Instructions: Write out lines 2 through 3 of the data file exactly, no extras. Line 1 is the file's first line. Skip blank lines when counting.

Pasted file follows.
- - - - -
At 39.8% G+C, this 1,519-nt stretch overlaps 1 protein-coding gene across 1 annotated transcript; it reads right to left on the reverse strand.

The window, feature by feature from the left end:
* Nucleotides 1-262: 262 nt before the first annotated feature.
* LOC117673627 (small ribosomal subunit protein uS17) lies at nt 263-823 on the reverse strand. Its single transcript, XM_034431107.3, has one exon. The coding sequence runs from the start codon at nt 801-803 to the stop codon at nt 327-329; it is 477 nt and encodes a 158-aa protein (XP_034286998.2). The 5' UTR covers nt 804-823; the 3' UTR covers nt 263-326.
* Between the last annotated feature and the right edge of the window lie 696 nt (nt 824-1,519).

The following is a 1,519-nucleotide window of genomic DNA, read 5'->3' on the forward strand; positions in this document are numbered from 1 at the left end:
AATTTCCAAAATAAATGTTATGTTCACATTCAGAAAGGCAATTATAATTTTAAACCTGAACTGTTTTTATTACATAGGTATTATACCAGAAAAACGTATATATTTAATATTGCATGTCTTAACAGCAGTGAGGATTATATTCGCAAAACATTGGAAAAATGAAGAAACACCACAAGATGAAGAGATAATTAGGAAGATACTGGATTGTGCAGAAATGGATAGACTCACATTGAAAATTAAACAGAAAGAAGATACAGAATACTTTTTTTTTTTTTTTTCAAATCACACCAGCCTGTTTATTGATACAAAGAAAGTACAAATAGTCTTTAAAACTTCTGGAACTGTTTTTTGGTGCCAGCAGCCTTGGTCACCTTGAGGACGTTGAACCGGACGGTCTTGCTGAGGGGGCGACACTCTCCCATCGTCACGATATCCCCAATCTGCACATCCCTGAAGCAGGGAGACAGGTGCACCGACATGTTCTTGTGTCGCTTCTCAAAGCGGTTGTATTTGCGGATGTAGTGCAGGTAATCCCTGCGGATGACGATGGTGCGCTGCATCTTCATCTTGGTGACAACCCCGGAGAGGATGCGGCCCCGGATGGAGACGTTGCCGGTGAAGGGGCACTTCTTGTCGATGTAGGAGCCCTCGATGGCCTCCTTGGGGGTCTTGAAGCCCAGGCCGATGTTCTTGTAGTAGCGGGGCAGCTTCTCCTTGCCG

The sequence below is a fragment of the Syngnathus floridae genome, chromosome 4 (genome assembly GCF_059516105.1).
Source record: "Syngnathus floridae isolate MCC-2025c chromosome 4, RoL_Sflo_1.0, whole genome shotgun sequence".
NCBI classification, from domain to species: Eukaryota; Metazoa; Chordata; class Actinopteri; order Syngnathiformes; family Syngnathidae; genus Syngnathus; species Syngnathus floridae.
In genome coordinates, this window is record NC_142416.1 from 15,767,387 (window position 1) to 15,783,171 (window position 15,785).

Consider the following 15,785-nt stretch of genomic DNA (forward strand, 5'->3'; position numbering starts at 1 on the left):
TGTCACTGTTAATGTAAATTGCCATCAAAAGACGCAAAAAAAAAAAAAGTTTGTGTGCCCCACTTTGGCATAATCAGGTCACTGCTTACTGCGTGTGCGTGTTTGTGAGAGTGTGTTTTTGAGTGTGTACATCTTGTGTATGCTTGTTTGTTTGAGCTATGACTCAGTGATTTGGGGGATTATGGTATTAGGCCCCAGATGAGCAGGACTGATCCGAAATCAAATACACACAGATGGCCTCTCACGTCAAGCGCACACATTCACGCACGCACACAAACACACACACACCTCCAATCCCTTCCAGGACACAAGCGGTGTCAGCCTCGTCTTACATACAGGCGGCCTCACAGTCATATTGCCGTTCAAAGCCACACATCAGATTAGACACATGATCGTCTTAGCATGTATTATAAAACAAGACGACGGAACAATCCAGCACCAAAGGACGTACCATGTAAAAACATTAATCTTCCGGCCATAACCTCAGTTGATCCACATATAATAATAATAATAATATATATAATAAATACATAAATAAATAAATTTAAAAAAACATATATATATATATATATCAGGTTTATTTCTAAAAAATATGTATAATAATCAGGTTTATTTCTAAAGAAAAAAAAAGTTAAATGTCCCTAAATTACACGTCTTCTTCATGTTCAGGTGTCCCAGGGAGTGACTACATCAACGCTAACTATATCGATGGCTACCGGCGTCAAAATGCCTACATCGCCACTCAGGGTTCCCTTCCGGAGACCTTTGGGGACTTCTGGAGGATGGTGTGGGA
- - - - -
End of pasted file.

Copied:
The window, feature by feature from the left end:
* Nucleotides 1-262: 262 nt before the first annotated feature.